The "Seeing Excellence" stories on this Web site illustrate these concepts. With respect to the state’s contracting reengineering effort in Colorado state government, Harry McCabe did not occupy a position of formal leadership among the state’s stakeholders. But Harry modeled the way in terms of using checklists as a way to tweak the environment and foster acceptance of change or the informal learning to make the changes stick. This exemplified the quiet power of influence, and the approach was emulated by those occupying more formal positions of authority. To the State Controller’s credit, Harry’s approach to risk management and training became well regarded and showcased as a model. The power of influence was shared.

Lateral Leadership

We first encountered the term “lateral leadership” in Roger Fisher and Alan Sharp’s book, Getting Things Done. The central premise was that each of us can learn skills to promote individual, effective behavior, but more importantly, skills to help our teams succeed.

One of the most telling parts of that book was a charge at the end of the book that compared leadership when one is not in charge with leadership traits when one is. The lists were identical except for the existence of overall responsibility and the ability the make decisions and allocate resources. The remainder were the same.

 In the last 10 years, shared leadership and the networked nature of working environments have gotten more attention. Seth Godin in his book, Linchpin, emphasized the personal choices one can make to lead in today’s organization. Even better, Godin highlighted the essential abilities of a person he considers a linchpin, one who is indispensable to an organization.

  • Use inquiry to find opportunities. By using appreciative inquiry, you can lead stakeholders towards change.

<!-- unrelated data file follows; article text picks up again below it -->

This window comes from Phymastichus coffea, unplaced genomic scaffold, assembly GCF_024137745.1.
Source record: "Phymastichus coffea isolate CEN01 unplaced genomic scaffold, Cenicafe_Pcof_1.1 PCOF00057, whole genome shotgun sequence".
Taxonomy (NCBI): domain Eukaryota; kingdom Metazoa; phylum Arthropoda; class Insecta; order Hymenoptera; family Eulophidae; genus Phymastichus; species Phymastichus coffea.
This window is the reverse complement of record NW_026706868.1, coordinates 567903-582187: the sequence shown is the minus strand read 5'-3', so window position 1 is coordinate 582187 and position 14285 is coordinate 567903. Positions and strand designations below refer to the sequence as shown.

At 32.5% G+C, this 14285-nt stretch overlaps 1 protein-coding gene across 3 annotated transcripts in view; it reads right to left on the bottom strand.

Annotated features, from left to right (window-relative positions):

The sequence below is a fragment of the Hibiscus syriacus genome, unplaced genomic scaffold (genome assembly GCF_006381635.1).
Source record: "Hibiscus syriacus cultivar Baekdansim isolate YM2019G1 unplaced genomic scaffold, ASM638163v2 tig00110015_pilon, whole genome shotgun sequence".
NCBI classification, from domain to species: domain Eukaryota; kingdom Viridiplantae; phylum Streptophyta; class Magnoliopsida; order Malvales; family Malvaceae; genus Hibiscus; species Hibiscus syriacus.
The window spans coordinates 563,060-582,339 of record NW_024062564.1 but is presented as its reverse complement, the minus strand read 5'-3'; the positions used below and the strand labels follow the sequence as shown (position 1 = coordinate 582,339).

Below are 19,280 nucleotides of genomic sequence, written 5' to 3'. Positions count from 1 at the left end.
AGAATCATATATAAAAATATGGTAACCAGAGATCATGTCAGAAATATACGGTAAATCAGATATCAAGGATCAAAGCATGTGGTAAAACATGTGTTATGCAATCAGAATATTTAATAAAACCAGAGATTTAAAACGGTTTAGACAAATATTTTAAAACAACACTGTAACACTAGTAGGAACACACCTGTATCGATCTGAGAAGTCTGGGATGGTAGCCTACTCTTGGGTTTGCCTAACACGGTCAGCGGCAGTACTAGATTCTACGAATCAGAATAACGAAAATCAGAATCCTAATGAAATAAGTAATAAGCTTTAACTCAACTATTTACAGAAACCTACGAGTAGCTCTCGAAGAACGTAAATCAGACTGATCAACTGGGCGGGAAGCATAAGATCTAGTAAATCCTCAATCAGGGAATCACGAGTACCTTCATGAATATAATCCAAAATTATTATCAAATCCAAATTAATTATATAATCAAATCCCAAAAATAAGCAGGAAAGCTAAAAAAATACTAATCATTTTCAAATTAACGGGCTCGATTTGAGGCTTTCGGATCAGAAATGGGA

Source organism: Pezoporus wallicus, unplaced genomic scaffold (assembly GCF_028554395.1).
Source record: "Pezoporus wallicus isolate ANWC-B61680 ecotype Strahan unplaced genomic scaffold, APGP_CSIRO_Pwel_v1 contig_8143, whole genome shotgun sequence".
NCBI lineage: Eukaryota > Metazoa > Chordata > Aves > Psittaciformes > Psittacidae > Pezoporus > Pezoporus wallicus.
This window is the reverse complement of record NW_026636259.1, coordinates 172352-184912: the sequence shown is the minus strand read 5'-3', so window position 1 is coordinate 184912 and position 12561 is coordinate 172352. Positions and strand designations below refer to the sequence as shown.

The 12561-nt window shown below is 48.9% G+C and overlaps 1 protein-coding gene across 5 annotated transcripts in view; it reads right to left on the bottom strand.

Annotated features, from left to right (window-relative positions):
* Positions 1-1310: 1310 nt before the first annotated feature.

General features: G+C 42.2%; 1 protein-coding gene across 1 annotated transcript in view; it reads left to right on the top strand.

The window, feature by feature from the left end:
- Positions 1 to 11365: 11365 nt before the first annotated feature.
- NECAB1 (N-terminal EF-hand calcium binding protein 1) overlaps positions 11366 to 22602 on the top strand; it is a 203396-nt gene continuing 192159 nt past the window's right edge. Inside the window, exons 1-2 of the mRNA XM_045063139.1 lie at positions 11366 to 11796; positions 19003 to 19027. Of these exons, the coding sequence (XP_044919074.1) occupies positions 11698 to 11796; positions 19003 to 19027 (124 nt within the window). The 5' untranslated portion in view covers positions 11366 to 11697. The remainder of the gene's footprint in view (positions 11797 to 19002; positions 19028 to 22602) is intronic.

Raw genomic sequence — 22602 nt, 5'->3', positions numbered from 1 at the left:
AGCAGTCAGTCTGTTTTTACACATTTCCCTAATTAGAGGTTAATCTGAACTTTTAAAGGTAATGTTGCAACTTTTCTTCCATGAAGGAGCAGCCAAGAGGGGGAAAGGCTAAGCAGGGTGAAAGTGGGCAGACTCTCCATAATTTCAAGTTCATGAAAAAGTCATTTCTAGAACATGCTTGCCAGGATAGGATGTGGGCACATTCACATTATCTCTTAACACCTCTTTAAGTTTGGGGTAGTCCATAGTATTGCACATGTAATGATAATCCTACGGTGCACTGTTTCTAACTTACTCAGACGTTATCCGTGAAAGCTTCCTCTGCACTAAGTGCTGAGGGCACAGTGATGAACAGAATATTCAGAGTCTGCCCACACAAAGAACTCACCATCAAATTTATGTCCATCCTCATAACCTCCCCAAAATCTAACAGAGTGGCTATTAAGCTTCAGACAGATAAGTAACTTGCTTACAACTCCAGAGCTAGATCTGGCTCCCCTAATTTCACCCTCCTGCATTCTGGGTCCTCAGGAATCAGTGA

• Get started.

  • Be the interface between members of the organization. A team does not operate in a vacuum. There often are political considerations in achieving results. If you have the relationships with other senior stakeholders or parts of the organization, offer to be that linchpin. Well regarded teams have people who are able to talk with senior leadership about decisions or conditions the team is operating under that may plain be bad. These people are known linchpins in networks. They possess social capital and a superior “network quotient.” If you have the capacity to serve in those roles, your leadership will be valued.

  • Take time to form, promote creativity and resist judging too early There is a time for evaluation of alternatives. But do not judge too early. Help clarify the purpose of the group – continuously.

  • Contribute to management of complex situations.

  • Encourage discussion about the needs of the group.

  • Don’t be afraid to tap the altruistic motivations in members of the team.

  • Contribute your “deep domain knowledge” Teams need members with a variety of skills and knowledge. One is “deep domain knowledge,” to coin the term used by Seth Godin.

  • Develop other capabilities that teams need. One of the things that teams need are good coaches in teams, and motivated team members will try to emulate them. Develop your capacity to help develop the team.

  • Model the way in hosting and leading meetings.